As a tutor in the EIU Writing Center, I’ve seen quite a few grammatical concerns that repeatedly show themselves. Perhaps the single most common I’ve seen, the one that crops up not only in the writing of students who visit the Center, but in my own writing (and even my professors’), is what we call the Comma After an Introductory Element.
The Writing Center Resources for Writers page has a link to a marvelous comma handout, the entire first section of which deals with this issue. What I’m going to attempt to do here is break down the issue into something that is easily understandable. Think of this as the CliffsNotes version.
An Introductory Element is basically a word or phrase at the beginning of a sentence that sets up one of the following questions: where, why, when, how, or in what manner. There are certain key words that indicate one of these phrases is about to appear; common ones include “in,” “when,” “because,” “if,” “although,” “since,” or words ending in –ing. Let’s look at an example sentence, without proper punctuation:
On the day following her exorcism Reagan felt immensely relieved.
Let’s start at the beginning of this sentence. We have the word “on,” which immediately sets up a “where/when” scenario. In this case, it’s “when.” So we know immediately that we’re going to have a comma coming our way.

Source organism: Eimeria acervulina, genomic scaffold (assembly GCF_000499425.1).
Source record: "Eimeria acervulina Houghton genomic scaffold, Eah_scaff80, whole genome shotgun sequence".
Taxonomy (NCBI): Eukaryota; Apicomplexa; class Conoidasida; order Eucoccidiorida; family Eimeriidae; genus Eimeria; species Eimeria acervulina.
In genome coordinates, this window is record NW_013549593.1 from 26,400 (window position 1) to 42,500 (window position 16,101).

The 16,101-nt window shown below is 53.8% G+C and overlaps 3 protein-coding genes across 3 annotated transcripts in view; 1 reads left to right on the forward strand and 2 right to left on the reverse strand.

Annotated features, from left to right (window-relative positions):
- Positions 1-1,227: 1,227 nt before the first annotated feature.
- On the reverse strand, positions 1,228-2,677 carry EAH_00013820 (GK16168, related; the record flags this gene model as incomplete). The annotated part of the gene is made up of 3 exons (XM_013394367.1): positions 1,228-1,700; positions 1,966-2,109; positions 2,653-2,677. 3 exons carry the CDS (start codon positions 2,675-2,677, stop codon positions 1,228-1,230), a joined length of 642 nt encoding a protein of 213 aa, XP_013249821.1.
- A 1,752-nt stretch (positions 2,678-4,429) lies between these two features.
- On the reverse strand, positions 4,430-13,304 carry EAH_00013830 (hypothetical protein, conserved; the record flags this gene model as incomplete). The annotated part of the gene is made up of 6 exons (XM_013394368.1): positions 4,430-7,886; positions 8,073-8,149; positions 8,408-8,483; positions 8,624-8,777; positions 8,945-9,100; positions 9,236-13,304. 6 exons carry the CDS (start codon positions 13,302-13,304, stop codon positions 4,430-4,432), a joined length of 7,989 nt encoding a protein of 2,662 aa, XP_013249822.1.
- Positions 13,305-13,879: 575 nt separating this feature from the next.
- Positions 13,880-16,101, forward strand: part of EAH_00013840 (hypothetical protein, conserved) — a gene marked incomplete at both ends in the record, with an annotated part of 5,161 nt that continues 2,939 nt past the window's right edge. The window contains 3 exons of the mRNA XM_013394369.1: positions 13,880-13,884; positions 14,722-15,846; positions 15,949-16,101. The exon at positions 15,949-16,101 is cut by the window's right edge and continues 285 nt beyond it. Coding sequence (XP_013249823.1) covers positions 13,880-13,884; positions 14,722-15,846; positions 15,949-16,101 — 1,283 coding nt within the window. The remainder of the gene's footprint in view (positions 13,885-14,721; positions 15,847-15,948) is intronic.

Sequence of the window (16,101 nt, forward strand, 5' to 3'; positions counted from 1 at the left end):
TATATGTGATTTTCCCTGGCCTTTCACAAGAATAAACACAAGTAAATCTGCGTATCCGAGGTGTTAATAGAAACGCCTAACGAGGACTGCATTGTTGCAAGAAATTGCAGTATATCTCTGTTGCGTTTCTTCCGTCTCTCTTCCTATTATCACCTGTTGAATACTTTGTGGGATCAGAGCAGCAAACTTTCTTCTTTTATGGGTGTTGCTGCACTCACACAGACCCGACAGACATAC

But where does it go? Let’s look for our subject. Who is doing something in this sentence, or having something done to them? The answer is Reagan—this sentence is about Reagan feeling relieved.
So now we know that the word “on” is referring to when Reagan felt relieved. And when was this? “The day following her exorcism,” of course! So now that we have an answer to our question, we put in our comma:
On the day following her exorcism, Reagan felt immensely relieved.
A shorthand way to think of this is: 9 times out of 10, the comma will go immediately before the subject of the sentence. Thus, since Reagan is our subject, the comma goes before her.
I recommend checking out the linked handout for further examples, or even picking up a copy from the Writing Center. This is a tricky issue that even the most experienced writers face, so there’s no shame in asking for some help with it.